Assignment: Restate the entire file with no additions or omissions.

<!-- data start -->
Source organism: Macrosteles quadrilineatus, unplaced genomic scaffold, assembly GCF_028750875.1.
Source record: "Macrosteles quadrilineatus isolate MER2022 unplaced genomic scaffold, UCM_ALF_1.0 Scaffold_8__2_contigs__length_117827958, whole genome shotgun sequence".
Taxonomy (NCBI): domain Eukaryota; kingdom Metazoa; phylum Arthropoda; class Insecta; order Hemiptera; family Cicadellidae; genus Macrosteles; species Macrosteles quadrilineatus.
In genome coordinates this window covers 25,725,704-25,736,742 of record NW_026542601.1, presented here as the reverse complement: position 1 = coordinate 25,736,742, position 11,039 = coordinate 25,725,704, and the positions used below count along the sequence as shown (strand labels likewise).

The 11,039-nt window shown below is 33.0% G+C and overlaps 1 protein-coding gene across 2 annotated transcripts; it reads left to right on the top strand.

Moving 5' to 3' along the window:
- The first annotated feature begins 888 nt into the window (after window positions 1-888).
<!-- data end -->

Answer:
Source organism: Macrosteles quadrilineatus, unplaced genomic scaffold, assembly GCF_028750875.1.
Source record: "Macrosteles quadrilineatus isolate MER2022 unplaced genomic scaffold, UCM_ALF_1.0 Scaffold_8__2_contigs__length_117827958, whole genome shotgun sequence".
Taxonomy (NCBI): domain Eukaryota; kingdom Metazoa; phylum Arthropoda; class Insecta; order Hemiptera; family Cicadellidae; genus Macrosteles; species Macrosteles quadrilineatus.
In genome coordinates this window covers 25,725,704-25,736,742 of record NW_026542601.1, presented here as the reverse complement: position 1 = coordinate 25,736,742, position 11,039 = coordinate 25,725,704, and the positions used below count along the sequence as shown (strand labels likewise).

The 11,039-nt window shown below is 33.0% G+C and overlaps 1 protein-coding gene across 2 annotated transcripts; it reads left to right on the top strand.

Moving 5' to 3' along the window:
- The first annotated feature begins 888 nt into the window (after window positions 1-888).